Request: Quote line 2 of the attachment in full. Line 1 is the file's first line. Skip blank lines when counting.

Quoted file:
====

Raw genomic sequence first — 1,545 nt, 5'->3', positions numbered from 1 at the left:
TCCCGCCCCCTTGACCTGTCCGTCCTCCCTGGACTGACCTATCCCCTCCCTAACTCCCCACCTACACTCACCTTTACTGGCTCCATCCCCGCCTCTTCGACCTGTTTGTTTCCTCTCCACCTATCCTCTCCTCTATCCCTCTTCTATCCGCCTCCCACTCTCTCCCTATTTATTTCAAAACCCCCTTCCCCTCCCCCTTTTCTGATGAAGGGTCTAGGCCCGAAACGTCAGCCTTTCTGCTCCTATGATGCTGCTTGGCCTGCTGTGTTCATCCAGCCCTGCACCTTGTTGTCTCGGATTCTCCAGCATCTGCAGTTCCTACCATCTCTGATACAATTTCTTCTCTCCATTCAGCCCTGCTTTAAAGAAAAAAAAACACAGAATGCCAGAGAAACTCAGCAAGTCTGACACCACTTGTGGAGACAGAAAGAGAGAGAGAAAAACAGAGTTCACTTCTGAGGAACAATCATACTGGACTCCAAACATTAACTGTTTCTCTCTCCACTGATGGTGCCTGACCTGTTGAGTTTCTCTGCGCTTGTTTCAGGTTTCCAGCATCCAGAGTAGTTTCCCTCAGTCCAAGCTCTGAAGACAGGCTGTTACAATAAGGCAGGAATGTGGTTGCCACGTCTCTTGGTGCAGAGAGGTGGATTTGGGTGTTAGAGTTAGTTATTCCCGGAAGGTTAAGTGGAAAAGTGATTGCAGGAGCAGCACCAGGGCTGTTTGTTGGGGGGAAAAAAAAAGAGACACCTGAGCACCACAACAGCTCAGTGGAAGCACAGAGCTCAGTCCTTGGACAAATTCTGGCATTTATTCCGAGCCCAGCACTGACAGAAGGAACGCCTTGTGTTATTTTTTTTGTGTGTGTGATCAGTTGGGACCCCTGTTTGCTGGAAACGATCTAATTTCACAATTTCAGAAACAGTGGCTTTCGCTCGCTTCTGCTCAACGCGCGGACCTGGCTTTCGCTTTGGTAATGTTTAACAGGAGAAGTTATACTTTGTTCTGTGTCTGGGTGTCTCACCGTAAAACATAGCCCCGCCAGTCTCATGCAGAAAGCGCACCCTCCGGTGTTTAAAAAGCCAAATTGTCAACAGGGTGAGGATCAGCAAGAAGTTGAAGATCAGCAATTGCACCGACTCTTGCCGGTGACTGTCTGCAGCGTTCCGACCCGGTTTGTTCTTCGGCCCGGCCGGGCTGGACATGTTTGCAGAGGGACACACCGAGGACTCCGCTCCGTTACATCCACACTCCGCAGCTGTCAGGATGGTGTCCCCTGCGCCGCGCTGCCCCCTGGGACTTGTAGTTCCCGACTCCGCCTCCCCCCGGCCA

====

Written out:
TCCCGCCCCCTTGACCTGTCCGTCCTCCCTGGACTGACCTATCCCCTCCCTAACTCCCCACCTACACTCACCTTTACTGGCTCCATCCCCGCCTCTTCGACCTGTTTGTTTCCTCTCCACCTATCCTCTCCTCTATCCCTCTTCTATCCGCCTCCCACTCTCTCCCTATTTATTTCAAAACCCCCTTCCCCTCCCCCTTTTCTGATGAAGGGTCTAGGCCCGAAACGTCAGCCTTTCTGCTCCTATGATGCTGCTTGGCCTGCTGTGTTCATCCAGCCCTGCACCTTGTTGTCTCGGATTCTCCAGCATCTGCAGTTCCTACCATCTCTGATACAATTTCTTCTCTCCATTCAGCCCTGCTTTAAAGAAAAAAAAACACAGAATGCCAGAGAAACTCAGCAAGTCTGACACCACTTGTGGAGACAGAAAGAGAGAGAGAAAAACAGAGTTCACTTCTGAGGAACAATCATACTGGACTCCAAACATTAACTGTTTCTCTCTCCACTGATGGTGCCTGACCTGTTGAGTTTCTCTGCGCTTGTTTCAGGTTTCCAGCATCCAGAGTAGTTTCCCTCAGTCCAAGCTCTGAAGACAGGCTGTTACAATAAGGCAGGAATGTGGTTGCCACGTCTCTTGGTGCAGAGAGGTGGATTTGGGTGTTAGAGTTAGTTATTCCCGGAAGGTTAAGTGGAAAAGTGATTGCAGGAGCAGCACCAGGGCTGTTTGTTGGGGGGAAAAAAAAAGAGACACCTGAGCACCACAACAGCTCAGTGGAAGCACAGAGCTCAGTCCTTGGACAAATTCTGGCATTTATTCCGAGCCCAGCACTGACAGAAGGAACGCCTTGTGTTATTTTTTTTGTGTGTGTGATCAGTTGGGACCCCTGTTTGCTGGAAACGATCTAATTTCACAATTTCAGAAACAGTGGCTTTCGCTCGCTTCTGCTCAACGCGCGGACCTGGCTTTCGCTTTGGTAATGTTTAACAGGAGAAGTTATACTTTGTTCTGTGTCTGGGTGTCTCACCGTAAAACATAGCCCCGCCAGTCTCATGCAGAAAGCGCACCCTCCGGTGTTTAAAAAGCCAAATTGTCAACAGGGTGAGGATCAGCAAGAAGTTGAAGATCAGCAATTGCACCGACTCTTGCCGGTGACTGTCTGCAGCGTTCCGACCCGGTTTGTTCTTCGGCCCGGCCGGGCTGGACATGTTTGCAGAGGGACACACCGAGGACTCCGCTCCGTTACATCCACACTCCGCAGCTGTCAGGATGGTGTCCCCTGCGCCGCGCTGCCCCCTGGGACTTGTAGTTCCCGACTCCGCCTCCCCCCGGCCA